Turns out some journalists do have first-hand experience with police displaying "use-of-force" techniques. There was that little incident in 2007 in which a line of LAPD cops pushed over people in MacArthur Park, including a few journalists. (Some sued and won).
Really, if a reporter needs training on how officers display their use-of-force techniques, all we have to do is duck our head under some yellow tape, barriers that our police press ID cards were supposed to make go away.
Of course, if that's not enough fun, journalists can now attend the Police Investigative Media Academy in Southern California this spring.
There scribes will learn what it's like to be handcuffed and searched (again, not really a foreign experience), shot with "impact weapons," and sprayed with "chemical agents."
Wow. More fun than hiring a dominatrix for the night (says Charlie Sheen).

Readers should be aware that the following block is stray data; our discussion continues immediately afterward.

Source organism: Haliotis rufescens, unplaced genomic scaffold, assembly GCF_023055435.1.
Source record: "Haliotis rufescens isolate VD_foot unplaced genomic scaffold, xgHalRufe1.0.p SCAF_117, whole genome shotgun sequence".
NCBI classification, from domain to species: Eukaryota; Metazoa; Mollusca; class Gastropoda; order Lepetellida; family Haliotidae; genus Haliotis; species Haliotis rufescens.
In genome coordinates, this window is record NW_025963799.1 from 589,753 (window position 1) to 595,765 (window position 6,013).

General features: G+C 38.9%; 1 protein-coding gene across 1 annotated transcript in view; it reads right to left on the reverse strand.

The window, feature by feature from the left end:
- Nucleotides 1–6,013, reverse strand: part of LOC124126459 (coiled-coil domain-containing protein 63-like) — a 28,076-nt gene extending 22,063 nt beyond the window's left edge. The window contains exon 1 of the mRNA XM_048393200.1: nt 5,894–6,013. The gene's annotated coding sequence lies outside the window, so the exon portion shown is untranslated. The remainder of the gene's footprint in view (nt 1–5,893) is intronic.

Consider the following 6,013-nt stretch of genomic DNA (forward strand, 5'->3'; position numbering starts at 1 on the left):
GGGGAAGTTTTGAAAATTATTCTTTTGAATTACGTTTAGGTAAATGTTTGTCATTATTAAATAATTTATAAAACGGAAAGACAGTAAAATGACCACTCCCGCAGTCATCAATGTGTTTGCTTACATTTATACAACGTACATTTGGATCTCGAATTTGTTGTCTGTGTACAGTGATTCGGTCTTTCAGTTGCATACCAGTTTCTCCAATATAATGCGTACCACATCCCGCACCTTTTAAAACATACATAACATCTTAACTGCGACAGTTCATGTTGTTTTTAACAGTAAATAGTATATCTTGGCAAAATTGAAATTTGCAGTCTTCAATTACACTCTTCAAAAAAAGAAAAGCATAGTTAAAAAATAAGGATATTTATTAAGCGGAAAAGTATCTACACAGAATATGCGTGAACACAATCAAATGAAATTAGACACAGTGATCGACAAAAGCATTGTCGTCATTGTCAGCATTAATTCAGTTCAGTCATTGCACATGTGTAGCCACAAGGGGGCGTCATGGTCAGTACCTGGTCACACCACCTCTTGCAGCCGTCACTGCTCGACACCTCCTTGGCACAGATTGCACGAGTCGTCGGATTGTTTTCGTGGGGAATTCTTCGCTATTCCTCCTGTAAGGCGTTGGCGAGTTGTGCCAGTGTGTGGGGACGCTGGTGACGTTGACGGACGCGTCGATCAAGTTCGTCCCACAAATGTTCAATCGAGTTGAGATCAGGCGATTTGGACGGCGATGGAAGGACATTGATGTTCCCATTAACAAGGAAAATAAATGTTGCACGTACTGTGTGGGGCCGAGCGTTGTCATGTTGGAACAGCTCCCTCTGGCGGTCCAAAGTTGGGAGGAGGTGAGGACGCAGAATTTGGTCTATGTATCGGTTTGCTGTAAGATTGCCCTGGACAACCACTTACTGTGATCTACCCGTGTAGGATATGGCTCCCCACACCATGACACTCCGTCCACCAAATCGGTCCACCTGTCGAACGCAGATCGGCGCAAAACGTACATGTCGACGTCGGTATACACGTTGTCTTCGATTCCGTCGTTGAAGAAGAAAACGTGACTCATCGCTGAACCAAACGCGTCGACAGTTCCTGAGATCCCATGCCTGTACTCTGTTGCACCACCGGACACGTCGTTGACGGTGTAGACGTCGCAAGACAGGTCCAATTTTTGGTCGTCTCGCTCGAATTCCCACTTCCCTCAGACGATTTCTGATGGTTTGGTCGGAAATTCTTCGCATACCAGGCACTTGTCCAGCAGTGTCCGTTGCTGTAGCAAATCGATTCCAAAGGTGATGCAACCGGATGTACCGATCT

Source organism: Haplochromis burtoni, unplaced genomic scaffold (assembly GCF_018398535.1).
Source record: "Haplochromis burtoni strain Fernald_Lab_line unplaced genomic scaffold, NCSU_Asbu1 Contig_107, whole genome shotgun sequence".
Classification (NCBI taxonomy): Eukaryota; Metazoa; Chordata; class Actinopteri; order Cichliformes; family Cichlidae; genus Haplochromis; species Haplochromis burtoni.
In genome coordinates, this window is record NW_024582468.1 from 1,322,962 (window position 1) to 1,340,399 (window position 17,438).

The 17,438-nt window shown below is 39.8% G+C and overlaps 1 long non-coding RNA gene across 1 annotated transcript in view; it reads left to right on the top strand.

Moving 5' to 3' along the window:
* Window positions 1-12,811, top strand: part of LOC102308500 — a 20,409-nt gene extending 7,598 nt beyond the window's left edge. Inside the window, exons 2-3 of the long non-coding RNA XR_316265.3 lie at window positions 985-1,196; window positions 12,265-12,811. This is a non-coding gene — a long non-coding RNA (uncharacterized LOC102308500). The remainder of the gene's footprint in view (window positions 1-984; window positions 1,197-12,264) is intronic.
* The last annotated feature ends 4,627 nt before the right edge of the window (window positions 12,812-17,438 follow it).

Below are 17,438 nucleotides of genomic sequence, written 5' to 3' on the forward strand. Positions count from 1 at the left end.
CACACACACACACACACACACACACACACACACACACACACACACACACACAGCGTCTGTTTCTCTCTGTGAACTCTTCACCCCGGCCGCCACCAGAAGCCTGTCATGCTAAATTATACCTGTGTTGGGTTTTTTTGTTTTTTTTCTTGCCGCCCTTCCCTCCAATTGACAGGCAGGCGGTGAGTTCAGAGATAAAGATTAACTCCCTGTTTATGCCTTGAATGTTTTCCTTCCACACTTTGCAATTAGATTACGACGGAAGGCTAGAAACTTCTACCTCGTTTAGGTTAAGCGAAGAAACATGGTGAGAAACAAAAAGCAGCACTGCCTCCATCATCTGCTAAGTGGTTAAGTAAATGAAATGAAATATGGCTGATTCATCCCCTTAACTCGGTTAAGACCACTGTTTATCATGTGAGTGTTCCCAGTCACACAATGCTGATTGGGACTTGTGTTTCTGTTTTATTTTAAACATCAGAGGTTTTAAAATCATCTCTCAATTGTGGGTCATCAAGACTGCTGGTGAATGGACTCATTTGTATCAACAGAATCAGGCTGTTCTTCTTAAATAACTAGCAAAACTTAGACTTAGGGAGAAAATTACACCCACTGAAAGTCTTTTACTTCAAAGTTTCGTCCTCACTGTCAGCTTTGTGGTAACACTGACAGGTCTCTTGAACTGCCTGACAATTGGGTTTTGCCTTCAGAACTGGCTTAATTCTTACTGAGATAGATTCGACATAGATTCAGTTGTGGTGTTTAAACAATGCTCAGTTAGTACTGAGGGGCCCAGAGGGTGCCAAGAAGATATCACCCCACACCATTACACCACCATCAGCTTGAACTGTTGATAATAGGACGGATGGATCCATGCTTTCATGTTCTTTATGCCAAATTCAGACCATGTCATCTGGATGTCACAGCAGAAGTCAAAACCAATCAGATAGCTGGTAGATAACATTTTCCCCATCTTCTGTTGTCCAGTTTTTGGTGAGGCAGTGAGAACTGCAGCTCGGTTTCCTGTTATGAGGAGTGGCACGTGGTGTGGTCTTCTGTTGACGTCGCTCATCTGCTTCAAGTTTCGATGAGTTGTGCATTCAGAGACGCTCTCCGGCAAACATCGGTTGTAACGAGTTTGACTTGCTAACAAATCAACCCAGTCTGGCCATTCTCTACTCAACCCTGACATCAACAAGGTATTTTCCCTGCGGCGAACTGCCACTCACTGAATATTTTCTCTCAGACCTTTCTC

The week-long Police Investigative Media Academy all happens April 4 through 8 in Corona and it only costs ... $2,500 (reconsidering that dominatrix?).
If you like this story, consider signing up for our email newsletters.
SHOW ME HOW
You have successfully signed up for your selected newsletter(s) - please keep an eye on your mailbox, we're movin' in!
Here's the pitch from Ron Martinelli, the forensic criminologist who's putting this thing on:
"At PIMA, we develop leaders who seek the truth so they can report the story accurately. The investigative reporter is armed with the tools necessary to get the inside track when they arrive on the scene of the crime."
Getting shot at by less-than-lethal weapons and handcuffed will give you the edge at a crime scene? Things are getting competitive in journalism.